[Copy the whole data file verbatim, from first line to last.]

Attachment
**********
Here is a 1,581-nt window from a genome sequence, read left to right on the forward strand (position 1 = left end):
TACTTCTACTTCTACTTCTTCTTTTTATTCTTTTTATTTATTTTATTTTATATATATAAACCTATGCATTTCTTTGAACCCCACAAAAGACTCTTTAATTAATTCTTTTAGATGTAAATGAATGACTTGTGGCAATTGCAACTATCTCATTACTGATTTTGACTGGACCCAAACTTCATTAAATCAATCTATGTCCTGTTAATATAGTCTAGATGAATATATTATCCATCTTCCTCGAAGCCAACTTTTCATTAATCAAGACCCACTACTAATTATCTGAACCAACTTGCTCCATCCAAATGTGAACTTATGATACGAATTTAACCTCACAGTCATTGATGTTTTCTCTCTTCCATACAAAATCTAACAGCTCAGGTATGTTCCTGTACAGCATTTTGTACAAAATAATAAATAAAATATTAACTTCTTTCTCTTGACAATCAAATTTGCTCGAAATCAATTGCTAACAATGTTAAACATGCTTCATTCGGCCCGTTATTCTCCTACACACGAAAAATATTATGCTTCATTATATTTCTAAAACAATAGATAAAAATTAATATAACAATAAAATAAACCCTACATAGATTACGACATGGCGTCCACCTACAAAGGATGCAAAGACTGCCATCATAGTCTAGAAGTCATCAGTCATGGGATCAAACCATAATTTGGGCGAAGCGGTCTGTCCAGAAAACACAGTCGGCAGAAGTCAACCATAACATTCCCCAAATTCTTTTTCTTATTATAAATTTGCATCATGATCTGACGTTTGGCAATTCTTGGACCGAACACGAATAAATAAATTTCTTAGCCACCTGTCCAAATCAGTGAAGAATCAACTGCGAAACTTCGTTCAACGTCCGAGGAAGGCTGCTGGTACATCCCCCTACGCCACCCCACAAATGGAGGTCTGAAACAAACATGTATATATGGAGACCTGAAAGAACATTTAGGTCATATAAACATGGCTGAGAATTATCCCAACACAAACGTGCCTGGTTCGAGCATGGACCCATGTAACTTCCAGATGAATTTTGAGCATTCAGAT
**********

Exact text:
Here is a 1,581-nt window from a genome sequence, read left to right on the forward strand (position 1 = left end):
TACTTCTACTTCTACTTCTTCTTTTTATTCTTTTTATTTATTTTATTTTATATATATAAACCTATGCATTTCTTTGAACCCCACAAAAGACTCTTTAATTAATTCTTTTAGATGTAAATGAATGACTTGTGGCAATTGCAACTATCTCATTACTGATTTTGACTGGACCCAAACTTCATTAAATCAATCTATGTCCTGTTAATATAGTCTAGATGAATATATTATCCATCTTCCTCGAAGCCAACTTTTCATTAATCAAGACCCACTACTAATTATCTGAACCAACTTGCTCCATCCAAATGTGAACTTATGATACGAATTTAACCTCACAGTCATTGATGTTTTCTCTCTTCCATACAAAATCTAACAGCTCAGGTATGTTCCTGTACAGCATTTTGTACAAAATAATAAATAAAATATTAACTTCTTTCTCTTGACAATCAAATTTGCTCGAAATCAATTGCTAACAATGTTAAACATGCTTCATTCGGCCCGTTATTCTCCTACACACGAAAAATATTATGCTTCATTATATTTCTAAAACAATAGATAAAAATTAATATAACAATAAAATAAACCCTACATAGATTACGACATGGCGTCCACCTACAAAGGATGCAAAGACTGCCATCATAGTCTAGAAGTCATCAGTCATGGGATCAAACCATAATTTGGGCGAAGCGGTCTGTCCAGAAAACACAGTCGGCAGAAGTCAACCATAACATTCCCCAAATTCTTTTTCTTATTATAAATTTGCATCATGATCTGACGTTTGGCAATTCTTGGACCGAACACGAATAAATAAATTTCTTAGCCACCTGTCCAAATCAGTGAAGAATCAACTGCGAAACTTCGTTCAACGTCCGAGGAAGGCTGCTGGTACATCCCCCTACGCCACCCCACAAATGGAGGTCTGAAACAAACATGTATATATGGAGACCTGAAAGAACATTTAGGTCATATAAACATGGCTGAGAATTATCCCAACACAAACGTGCCTGGTTCGAGCATGGACCCATGTAACTTCCAGATGAATTTTGAGCATTCAGAT